Eingangstor zu einem Backsteingebäude mit Supraporte

History of the

The Institution for Forced Labor at St. Georg

Riebeckstraße 63 was a focal point of social exclusion in the political systems of the 19th and 20th centuries. In 1892, the “St. Georg Forced Labor Institution” was opened at Riebeckstraße 63 on a total of 28,000 square meters. The ensemble of buildings, which is still largely intact today, housed a workhouse as well as a shelter for institutionalized and homeless people. The police sent men and women here for detention. Officially, the workhouse was used for the “moral improvement of the work-shy, drunken, and dissolute poor”.
In 1909, the institution was renamed the “Municipal Workhouse”. From its inception, it represented a repressive municipal welfare policy that used exclusion, discipline, and forced labor to combat social phenomena such as poverty, unemployment, and mental illness.

Riebeckstraße 63 under National Socialism

From 1933 to 1945, Riebeckstraße 63 became the hub of the city’s Nazi persecution policy, through which numerous persecuted groups passed. Roma and Sinti were forced to work at the site from 1936, and Jews from 1938. At least 76 inmates of the municipal workhouse were victims of “euthanasia” crimes by 1941.
During World War II, the site served as a central distribution point for Nazi forced labor. It also served as a collection and transit camp for Jews deported to concentration and extermination camps. In addition, the basement of one of the buildings housed a police detention center and a “foreigners’ prison,” where political prisoners, forced laborers, and other persecuted persons were temporarily detained.

Riebeckstraße 63 from 1945 to today

The site of the former Municipal Labor Institute has been used for various purposes since 1945. Shortly after the end of the war, a repatriation camp for forced laborers from Poland was established here, and in 1946, a so-called welfare home for sexually transmitted diseases.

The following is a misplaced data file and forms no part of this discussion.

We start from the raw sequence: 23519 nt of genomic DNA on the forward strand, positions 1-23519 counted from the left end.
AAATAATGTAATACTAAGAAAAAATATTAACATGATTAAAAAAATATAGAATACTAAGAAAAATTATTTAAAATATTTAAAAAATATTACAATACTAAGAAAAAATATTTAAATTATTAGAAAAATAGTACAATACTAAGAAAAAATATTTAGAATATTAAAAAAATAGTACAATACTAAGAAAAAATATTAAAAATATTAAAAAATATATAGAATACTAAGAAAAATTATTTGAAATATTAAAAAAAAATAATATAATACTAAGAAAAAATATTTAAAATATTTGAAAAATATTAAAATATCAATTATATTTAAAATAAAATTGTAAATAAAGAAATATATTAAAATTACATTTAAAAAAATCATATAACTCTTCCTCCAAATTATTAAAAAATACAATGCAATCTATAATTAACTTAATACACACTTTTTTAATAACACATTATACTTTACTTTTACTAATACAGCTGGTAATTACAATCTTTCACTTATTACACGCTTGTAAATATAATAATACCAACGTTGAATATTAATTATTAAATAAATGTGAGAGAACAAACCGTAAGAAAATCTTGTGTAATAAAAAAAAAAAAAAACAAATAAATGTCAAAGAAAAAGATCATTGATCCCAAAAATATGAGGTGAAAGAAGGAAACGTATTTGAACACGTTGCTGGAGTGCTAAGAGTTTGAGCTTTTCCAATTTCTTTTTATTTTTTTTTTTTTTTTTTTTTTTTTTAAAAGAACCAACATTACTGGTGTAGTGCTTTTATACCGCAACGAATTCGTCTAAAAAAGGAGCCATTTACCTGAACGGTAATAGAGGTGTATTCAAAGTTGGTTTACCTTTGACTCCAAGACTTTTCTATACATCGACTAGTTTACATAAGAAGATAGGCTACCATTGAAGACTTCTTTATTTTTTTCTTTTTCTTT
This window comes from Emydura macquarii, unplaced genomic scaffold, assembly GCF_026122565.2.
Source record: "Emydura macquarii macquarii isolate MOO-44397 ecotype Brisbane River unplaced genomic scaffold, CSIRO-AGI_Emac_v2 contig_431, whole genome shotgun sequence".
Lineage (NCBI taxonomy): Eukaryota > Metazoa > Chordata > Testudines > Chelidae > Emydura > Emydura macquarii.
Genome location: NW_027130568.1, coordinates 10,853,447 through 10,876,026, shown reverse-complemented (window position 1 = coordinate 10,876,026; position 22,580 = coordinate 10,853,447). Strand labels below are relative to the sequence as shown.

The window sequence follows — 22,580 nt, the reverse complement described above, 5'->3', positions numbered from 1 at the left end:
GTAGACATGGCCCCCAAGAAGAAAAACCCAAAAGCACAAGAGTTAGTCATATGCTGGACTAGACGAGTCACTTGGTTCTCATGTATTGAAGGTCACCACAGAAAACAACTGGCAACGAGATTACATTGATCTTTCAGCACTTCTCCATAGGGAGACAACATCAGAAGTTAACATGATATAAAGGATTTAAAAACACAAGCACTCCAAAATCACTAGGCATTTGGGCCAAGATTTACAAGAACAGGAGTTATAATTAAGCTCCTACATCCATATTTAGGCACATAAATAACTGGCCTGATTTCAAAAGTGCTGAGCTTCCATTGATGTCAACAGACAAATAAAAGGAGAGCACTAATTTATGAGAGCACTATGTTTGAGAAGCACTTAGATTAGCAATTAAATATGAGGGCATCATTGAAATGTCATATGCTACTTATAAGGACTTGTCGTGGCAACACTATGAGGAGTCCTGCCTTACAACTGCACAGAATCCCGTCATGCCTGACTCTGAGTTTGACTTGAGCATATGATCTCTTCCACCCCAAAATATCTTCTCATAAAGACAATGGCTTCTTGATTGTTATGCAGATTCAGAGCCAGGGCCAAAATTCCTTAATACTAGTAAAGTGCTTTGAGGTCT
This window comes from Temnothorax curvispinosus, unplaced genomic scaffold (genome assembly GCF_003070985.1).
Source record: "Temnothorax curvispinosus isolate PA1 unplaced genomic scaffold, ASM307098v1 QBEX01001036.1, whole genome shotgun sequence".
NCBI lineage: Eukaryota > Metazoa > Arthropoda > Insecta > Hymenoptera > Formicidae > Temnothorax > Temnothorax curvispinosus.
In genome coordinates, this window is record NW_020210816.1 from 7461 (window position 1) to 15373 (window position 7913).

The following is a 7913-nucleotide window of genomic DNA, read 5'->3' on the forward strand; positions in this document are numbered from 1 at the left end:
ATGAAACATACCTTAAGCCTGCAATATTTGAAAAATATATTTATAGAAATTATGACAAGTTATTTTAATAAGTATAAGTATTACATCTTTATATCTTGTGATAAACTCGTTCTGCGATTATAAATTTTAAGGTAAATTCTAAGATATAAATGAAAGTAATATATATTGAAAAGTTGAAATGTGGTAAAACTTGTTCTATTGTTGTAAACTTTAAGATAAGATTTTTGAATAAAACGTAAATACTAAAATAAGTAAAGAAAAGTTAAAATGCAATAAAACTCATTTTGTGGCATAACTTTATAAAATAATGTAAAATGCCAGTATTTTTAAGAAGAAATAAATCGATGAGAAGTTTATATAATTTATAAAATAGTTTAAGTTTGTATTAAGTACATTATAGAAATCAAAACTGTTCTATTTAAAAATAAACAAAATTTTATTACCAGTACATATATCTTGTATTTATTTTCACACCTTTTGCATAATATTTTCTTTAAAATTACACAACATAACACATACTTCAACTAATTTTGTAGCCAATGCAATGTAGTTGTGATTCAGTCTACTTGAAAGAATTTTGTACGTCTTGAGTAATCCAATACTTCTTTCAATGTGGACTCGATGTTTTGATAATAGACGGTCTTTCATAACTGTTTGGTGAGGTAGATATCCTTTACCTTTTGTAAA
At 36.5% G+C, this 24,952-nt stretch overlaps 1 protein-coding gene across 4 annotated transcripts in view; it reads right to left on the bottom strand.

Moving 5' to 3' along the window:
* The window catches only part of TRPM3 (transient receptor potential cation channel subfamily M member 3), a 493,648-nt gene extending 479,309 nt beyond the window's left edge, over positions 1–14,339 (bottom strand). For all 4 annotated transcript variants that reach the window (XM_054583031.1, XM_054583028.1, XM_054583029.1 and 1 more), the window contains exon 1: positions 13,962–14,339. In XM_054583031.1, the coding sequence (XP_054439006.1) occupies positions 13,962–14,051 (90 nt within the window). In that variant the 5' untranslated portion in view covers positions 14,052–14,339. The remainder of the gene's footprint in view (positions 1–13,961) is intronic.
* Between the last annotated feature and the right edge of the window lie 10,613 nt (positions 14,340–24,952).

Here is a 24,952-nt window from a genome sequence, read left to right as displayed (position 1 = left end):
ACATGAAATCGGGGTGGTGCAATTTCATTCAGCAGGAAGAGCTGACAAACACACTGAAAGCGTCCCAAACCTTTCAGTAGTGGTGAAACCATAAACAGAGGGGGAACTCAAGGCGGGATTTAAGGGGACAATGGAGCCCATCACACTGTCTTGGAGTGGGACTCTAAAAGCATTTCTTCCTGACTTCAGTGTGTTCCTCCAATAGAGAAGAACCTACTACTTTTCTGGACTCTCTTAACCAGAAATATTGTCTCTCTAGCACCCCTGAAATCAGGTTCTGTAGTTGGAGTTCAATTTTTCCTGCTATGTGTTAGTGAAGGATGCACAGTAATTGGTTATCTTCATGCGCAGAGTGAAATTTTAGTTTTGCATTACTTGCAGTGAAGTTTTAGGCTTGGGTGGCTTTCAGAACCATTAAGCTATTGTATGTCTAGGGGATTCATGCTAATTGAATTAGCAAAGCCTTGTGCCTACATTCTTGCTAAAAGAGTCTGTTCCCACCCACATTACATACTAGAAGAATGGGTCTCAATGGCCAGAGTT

In 1952, this home became a closed venereological ward. The municipal authorities forcibly admitted girls and women, often without any legal basis. They had to undergo gynecological examinations against their will. Venereological wards, popularly known as “tripper castles,” were not places of recovery, but of discipline and abuse.
The workhouse was renamed the “Home for Social Care” in the GDR in 1954 and has been used as a “social home” since 1961. Since 1971, it also housed a branch of the Leipzig-Dösen District Hospital for Psychiatry and Neurology.
After the political change in 1989/90 the use of the building changed again. The venereological ward was closed and a group of activists campaigned for the de-hospitalization of the social home. Since 1999, the site has been under the management of the Municipal Enterprise for Disabled Persons (Städtischer Eigenbetrieb Behindertenhilfe, SEB). Today, the site houses a day care center, a residential group for children and young people, and accommodation for refugees.

Audio tour of Riebeckstraße 63

An audio tour provides more information about the site and its history. You can listen to the tour at home or while walking around the site. You can also borrow headphones on site during the opening hours of the gatehouse, every Thursday from the beginning of June to the end of August 2022, from 14:00 to 17:00.

Go to the audio tour: https://rundgang.riebeckstrasse63.de